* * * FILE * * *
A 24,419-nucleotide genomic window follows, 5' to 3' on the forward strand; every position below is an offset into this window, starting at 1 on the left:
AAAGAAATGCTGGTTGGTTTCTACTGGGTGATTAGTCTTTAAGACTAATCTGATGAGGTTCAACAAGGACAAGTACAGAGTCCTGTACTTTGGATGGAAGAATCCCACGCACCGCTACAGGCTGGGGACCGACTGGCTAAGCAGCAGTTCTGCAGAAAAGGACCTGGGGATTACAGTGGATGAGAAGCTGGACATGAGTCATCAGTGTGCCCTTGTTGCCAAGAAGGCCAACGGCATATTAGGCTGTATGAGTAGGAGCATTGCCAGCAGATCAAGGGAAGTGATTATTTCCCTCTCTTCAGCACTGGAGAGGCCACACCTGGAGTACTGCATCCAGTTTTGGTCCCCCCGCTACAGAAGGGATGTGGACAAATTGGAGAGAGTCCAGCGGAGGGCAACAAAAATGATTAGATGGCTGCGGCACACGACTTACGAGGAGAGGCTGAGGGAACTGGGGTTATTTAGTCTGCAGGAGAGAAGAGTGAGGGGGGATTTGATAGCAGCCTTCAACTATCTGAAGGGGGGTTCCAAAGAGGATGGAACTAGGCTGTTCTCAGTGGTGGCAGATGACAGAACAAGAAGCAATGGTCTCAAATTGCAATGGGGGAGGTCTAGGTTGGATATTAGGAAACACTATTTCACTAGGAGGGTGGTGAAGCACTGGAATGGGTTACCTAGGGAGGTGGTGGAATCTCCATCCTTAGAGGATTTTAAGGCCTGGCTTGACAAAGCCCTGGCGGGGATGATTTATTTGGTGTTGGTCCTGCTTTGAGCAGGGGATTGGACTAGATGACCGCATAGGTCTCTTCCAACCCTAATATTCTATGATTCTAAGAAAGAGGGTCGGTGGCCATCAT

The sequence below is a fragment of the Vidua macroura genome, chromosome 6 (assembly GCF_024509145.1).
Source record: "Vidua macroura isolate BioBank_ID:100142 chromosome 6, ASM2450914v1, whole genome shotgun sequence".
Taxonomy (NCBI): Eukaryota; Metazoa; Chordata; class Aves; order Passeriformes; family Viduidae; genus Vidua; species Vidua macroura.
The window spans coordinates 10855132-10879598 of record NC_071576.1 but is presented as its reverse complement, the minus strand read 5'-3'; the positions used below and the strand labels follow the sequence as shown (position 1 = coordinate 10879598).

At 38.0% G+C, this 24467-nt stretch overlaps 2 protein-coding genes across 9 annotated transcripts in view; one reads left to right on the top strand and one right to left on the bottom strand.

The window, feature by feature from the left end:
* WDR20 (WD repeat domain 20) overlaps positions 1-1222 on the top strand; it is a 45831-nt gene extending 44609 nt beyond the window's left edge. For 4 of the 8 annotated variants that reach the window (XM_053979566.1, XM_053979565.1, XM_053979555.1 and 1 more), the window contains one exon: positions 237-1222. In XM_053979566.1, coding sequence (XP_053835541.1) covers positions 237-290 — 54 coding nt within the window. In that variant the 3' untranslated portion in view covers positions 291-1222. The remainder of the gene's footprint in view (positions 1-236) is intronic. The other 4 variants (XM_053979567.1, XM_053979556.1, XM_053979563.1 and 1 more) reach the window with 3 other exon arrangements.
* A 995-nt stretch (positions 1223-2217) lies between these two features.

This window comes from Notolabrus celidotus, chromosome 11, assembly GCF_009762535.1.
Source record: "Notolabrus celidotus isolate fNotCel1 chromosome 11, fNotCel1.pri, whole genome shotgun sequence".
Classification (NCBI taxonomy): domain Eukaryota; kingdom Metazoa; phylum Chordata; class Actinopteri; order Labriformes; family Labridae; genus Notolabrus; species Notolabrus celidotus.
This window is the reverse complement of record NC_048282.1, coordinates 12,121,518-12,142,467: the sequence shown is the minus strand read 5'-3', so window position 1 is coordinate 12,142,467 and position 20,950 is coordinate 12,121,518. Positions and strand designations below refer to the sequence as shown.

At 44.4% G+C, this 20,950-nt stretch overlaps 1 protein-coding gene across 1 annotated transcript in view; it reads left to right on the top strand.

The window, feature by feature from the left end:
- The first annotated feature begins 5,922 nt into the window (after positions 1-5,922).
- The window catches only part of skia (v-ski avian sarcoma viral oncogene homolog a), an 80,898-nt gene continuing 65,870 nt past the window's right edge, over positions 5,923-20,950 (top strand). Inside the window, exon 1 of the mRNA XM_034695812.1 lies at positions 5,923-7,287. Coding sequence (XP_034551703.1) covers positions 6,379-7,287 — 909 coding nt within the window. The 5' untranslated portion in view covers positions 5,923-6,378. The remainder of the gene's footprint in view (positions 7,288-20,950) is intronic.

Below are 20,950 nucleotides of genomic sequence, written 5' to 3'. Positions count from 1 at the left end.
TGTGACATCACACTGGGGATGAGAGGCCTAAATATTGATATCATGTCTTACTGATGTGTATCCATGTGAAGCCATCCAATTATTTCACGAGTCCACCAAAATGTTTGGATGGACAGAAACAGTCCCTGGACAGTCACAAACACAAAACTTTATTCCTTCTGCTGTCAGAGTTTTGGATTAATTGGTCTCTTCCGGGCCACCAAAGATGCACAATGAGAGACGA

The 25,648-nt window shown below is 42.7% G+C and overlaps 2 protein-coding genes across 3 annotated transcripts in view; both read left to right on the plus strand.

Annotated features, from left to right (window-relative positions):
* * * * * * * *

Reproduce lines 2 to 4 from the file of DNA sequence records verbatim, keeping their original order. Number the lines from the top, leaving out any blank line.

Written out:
AAAGAAATGCTGGTTGGTTTCTACTGGGTGATTAGTCTTTAAGACTAATCTGATGAGGTTCAACAAGGACAAGTACAGAGTCCTGTACTTTGGATGGAAGAATCCCACGCACCGCTACAGGCTGGGGACCGACTGGCTAAGCAGCAGTTCTGCAGAAAAGGACCTGGGGATTACAGTGGATGAGAAGCTGGACATGAGTCATCAGTGTGCCCTTGTTGCCAAGAAGGCCAACGGCATATTAGGCTGTATGAGTAGGAGCATTGCCAGCAGATCAAGGGAAGTGATTATTTCCCTCTCTTCAGCACTGGAGAGGCCACACCTGGAGTACTGCATCCAGTTTTGGTCCCCCCGCTACAGAAGGGATGTGGACAAATTGGAGAGAGTCCAGCGGAGGGCAACAAAAATGATTAGATGGCTGCGGCACACGACTTACGAGGAGAGGCTGAGGGAACTGGGGTTATTTAGTCTGCAGGAGAGAAGAGTGAGGGGGGATTTGATAGCAGCCTTCAACTATCTGAAGGGGGGTTCCAAAGAGGATGGAACTAGGCTGTTCTCAGTGGTGGCAGATGACAGAACAAGAAGCAATGGTCTCAAATTGCAATGGGGGAGGTCTAGGTTGGATATTAGGAAACACTATTTCACTAGGAGGGTGGTGAAGCACTGGAATGGGTTACCTAGGGAGGTGGTGGAATCTCCATCCTTAGAGGATTTTAAGGCCTGGCTTGACAAAGCCCTGGCGGGGATGATTTATTTGGTGTTGGTCCTGCTTTGAGCAGGGGATTGGACTAGATGACCGCATAGGTCTCTTCCAACCCTAATATTCTATGATTCTAAGAAAGAGGGTCGGTGGCCATCAT

The sequence below is a fragment of the Vidua macroura genome, chromosome 6 (assembly GCF_024509145.1).
Source record: "Vidua macroura isolate BioBank_ID:100142 chromosome 6, ASM2450914v1, whole genome shotgun sequence".